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frugal technology, simple living and guerrilla large-appliance repair

Regular blog here, 'microblog' there

Many of my traditional blog post live on this site, but a great majority of my social-style posts can be found on my much-busier microbloging site at updates.passthejoe.net. It's busier because my BlogPoster "microblogging" script generates short, Twitter-style posts from the Linux or Windows (or anywhere you can run Ruby with too many Gems) command line, uploads them to the web server and send them out on my Twitter and Mastodon feeds.

I used to post to this blog via scripts and Unix/Linux utilities (curl and Unison) that helped me mirror the files locally and on the server. Since this site recently moved hosts, none of that is set up. I'm just using SFTP and SSH to write posts and manage the site.

Disqus comments are not live just yet because I'm not sure about what I'm going to do for the domain on this site. I'll probably restore the old domain at first just to have some continuity, but for now I like using the "free" domain from this site's new host, NearlyFreeSpeech.net.

Thu, 22 Mar 2018

What is Reason, the programming language?

According to its web page, "Reason lets you write simple, fast and quality type safe code while leveraging both the JavaScript & OCaml ecosystems."

Often called reasonml, it is based on OCaml, is integrated with NPM and compiles to JavaScript.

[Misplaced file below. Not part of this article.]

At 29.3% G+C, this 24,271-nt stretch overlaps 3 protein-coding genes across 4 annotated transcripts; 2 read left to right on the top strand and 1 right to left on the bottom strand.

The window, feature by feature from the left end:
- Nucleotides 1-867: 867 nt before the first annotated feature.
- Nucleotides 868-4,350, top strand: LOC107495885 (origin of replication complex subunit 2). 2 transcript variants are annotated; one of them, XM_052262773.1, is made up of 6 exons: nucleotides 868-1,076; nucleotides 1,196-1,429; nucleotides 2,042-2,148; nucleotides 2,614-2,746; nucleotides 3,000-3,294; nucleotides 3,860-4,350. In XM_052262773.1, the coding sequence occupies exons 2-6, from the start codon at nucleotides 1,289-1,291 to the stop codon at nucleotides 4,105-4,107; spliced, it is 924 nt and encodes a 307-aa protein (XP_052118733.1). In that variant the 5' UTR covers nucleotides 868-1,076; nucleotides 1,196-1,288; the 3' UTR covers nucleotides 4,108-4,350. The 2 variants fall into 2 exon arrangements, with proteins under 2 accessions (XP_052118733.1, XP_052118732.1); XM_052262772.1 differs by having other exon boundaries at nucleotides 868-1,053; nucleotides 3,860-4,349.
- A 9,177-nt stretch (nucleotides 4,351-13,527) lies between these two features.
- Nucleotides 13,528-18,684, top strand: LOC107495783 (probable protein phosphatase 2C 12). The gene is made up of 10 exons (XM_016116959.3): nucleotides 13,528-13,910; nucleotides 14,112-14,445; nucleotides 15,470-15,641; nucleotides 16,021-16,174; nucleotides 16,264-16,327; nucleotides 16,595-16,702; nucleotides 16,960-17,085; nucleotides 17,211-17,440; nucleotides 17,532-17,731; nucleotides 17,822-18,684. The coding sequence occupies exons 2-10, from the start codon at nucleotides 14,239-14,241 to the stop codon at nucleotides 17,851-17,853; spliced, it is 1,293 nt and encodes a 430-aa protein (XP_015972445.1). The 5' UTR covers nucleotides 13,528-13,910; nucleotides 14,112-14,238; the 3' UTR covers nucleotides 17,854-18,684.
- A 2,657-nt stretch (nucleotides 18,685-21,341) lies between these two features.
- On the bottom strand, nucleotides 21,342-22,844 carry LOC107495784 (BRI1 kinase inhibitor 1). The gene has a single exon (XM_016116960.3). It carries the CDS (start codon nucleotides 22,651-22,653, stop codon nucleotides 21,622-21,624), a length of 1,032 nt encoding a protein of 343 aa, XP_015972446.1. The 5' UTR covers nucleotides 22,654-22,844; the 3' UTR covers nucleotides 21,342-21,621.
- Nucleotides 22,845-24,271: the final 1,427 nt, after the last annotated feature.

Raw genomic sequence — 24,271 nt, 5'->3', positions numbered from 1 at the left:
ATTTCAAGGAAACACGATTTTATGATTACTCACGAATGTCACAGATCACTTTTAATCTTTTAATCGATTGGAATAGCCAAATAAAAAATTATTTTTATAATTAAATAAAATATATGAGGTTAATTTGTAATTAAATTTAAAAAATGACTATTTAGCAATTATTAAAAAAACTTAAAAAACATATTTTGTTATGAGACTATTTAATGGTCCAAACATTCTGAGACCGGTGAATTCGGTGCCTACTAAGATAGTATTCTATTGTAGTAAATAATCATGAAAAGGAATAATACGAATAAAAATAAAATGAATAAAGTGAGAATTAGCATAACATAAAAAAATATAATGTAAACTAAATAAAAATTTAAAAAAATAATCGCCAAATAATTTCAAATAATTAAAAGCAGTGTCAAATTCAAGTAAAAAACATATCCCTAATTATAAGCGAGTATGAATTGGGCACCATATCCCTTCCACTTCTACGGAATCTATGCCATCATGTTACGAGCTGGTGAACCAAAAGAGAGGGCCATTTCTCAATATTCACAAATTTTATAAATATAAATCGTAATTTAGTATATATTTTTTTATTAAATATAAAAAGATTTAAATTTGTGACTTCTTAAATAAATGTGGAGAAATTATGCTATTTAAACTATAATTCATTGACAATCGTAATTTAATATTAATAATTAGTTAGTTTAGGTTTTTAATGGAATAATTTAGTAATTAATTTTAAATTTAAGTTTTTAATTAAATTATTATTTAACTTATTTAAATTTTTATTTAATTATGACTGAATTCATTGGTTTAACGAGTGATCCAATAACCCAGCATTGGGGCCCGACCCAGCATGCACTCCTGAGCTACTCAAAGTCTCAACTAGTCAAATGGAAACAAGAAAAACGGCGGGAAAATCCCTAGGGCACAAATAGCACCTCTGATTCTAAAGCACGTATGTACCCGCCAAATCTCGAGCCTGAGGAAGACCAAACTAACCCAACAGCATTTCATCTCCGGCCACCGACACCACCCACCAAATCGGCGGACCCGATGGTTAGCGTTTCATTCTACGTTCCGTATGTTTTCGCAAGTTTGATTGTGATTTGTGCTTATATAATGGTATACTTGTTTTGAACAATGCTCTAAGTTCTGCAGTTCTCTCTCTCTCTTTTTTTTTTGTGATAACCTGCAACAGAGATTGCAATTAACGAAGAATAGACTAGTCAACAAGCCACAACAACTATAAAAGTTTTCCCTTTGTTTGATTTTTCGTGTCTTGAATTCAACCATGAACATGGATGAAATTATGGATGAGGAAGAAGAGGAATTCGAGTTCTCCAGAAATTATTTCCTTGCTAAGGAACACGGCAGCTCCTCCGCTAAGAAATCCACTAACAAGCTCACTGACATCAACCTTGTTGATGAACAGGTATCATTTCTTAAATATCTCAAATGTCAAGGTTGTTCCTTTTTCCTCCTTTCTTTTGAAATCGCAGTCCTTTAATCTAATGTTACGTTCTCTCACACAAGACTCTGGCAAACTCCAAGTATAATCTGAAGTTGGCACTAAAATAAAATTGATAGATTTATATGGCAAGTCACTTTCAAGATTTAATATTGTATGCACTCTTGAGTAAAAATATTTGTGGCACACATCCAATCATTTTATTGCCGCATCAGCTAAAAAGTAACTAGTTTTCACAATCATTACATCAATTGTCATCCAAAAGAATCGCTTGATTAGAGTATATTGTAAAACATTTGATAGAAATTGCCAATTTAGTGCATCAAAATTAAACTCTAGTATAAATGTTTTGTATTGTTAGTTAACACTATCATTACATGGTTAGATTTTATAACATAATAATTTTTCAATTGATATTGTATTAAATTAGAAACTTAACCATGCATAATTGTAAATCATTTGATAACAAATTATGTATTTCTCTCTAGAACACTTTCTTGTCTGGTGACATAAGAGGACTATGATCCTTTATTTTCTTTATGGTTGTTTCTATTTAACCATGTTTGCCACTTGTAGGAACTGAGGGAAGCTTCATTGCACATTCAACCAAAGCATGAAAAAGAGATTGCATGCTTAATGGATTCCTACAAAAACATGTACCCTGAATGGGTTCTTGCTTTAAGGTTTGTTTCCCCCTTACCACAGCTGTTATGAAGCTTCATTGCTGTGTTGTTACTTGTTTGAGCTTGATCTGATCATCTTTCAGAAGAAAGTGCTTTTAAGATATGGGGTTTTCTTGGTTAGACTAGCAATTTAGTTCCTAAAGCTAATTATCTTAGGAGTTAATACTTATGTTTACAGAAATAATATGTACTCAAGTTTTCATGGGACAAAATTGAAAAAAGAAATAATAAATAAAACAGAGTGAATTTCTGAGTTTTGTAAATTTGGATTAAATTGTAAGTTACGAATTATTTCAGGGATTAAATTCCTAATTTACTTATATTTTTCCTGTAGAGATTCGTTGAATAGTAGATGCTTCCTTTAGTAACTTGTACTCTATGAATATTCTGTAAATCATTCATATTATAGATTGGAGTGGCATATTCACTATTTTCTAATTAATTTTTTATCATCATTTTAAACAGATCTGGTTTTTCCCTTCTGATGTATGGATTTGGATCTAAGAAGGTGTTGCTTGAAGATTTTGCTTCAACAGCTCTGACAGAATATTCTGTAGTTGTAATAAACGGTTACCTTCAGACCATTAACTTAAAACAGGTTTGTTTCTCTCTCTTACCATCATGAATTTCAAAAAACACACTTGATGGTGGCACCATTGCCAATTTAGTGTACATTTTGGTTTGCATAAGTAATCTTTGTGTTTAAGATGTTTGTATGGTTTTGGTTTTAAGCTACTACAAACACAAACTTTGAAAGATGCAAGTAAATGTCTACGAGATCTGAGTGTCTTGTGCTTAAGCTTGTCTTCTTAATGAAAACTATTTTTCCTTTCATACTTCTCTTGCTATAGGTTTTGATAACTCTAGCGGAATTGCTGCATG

The language is a Facebook-sponsored project, so it's marketing is pretty good, plus it works in some way with FB's React JavaScript framework.

Two good places to start are the What & Why and Community pages.

Mon, 19 Mar 2018

Starting Windows 10 cold and then opening up a bunch of Google Chrome tabs is painful

I turned the laptop off and only booted once from Puppy Linux's Xenialpup over the weekend. When I turned on the laptop (2017 HP Envy) to start working in Windows 10, today, for some reason the desktop remembered that I had at least one Google Chrome tab and a few apps open.

I also started a new Chrome window for my "main" work, and the laptop was aggressively swapping for maybe a half-hour, during which time things barely worked, or were just slow as hell -- whatever you want to call it.

Now that I've been working for a couple of hours, everything is working well, but this just serves as a point of evidence that Windows 10, right when it starts up, isn't exactly ready for "vigorous computing."

Fri, 16 Mar 2018

I finally have Puppy Linux's Xenialpup set up for Ruby

It took me a while to figure it out, but I finally have my Ruby environment set up in Puppy Linux's Xenialpup (based on Ubuntu 16.04) so I can use my BlogPoster app and also work on its code.

I didn't have any trouble installing Ruby and the ruby-nokogiri package from the Puppy Package Manager. But I couldn't get ruby-twitter to install. gem install wouldn't work -- I didn't have the ruby-dev package -- and I didn't see the Ubuntu package that I needed.